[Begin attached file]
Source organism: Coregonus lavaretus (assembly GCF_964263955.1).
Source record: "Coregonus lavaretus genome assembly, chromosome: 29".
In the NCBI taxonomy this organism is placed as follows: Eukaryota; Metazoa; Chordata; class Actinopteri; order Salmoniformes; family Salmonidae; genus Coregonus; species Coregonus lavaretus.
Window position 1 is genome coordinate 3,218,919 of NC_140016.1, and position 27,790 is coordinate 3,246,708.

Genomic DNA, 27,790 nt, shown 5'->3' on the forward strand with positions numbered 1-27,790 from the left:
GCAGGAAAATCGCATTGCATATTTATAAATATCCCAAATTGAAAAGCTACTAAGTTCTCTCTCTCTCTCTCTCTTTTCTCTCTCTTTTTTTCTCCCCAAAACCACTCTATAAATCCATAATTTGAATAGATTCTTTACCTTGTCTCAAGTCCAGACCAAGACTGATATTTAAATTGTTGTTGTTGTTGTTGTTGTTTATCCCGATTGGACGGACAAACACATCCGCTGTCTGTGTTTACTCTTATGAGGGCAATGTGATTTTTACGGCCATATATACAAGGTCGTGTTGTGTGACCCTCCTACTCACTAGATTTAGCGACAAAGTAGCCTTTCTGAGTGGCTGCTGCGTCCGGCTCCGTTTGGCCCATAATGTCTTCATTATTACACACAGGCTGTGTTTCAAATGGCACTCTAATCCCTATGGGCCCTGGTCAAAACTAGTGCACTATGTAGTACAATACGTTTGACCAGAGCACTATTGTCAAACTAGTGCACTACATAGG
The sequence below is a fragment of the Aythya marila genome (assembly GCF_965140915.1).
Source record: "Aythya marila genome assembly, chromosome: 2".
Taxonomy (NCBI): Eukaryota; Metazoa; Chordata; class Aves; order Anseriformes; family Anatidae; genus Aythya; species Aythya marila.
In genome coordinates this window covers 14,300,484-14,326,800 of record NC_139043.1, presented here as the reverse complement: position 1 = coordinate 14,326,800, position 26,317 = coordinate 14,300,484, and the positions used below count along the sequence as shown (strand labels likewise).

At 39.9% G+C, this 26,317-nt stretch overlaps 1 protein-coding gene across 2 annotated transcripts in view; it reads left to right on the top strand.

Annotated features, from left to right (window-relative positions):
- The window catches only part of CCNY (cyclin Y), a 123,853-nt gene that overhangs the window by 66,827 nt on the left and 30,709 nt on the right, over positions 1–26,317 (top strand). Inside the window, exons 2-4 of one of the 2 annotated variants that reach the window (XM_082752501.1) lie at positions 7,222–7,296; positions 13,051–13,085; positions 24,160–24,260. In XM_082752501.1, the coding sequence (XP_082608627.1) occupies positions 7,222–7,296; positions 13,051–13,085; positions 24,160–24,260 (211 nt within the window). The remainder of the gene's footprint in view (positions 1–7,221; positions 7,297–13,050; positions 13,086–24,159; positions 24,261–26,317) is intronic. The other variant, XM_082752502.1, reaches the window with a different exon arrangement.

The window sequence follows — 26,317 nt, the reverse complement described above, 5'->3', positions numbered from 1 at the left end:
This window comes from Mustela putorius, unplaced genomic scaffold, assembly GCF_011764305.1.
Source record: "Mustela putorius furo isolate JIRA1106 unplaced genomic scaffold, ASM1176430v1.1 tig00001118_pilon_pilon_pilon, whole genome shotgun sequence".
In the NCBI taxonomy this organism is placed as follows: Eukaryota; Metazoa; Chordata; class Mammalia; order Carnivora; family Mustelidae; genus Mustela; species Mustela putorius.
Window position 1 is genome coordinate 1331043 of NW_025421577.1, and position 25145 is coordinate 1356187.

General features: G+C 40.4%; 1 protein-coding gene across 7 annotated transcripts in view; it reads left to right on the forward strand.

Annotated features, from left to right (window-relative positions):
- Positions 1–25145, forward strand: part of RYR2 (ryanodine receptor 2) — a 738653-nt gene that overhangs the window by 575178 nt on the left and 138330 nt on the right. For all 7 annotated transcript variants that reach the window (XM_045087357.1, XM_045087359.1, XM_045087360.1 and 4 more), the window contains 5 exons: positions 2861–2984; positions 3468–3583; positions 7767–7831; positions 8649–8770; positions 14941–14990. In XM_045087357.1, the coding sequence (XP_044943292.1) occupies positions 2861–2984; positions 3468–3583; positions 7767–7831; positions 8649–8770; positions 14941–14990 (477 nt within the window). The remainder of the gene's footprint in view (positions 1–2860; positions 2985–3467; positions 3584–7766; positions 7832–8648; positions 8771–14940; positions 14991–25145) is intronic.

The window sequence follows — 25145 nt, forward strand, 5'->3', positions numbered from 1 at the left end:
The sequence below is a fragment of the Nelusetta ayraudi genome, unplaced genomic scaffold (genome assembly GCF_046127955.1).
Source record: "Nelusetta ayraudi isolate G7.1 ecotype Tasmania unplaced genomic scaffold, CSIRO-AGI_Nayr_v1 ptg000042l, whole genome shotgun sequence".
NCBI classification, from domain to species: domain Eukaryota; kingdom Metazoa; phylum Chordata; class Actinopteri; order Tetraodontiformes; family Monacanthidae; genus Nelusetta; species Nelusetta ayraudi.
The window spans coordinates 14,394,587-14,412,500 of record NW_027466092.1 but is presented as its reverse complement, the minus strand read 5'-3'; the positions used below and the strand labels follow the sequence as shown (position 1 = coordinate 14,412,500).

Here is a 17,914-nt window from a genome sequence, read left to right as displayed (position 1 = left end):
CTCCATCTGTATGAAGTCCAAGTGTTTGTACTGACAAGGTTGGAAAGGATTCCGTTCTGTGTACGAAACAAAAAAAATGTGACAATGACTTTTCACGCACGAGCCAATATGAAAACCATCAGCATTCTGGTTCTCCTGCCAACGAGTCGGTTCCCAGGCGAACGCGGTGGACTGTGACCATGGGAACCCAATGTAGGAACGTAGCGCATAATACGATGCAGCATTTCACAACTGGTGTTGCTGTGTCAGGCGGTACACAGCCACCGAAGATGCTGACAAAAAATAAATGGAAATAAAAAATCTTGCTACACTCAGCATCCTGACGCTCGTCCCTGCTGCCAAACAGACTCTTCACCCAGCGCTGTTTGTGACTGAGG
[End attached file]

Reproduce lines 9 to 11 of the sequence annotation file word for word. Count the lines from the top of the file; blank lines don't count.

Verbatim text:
Taxonomy (NCBI): Eukaryota; Metazoa; Chordata; class Aves; order Anseriformes; family Anatidae; genus Aythya; species Aythya marila.
In genome coordinates this window covers 14,300,484-14,326,800 of record NC_139043.1, presented here as the reverse complement: position 1 = coordinate 14,326,800, position 26,317 = coordinate 14,300,484, and the positions used below count along the sequence as shown (strand labels likewise).

At 39.9% G+C, this 26,317-nt stretch overlaps 1 protein-coding gene across 2 annotated transcripts in view; it reads left to right on the top strand.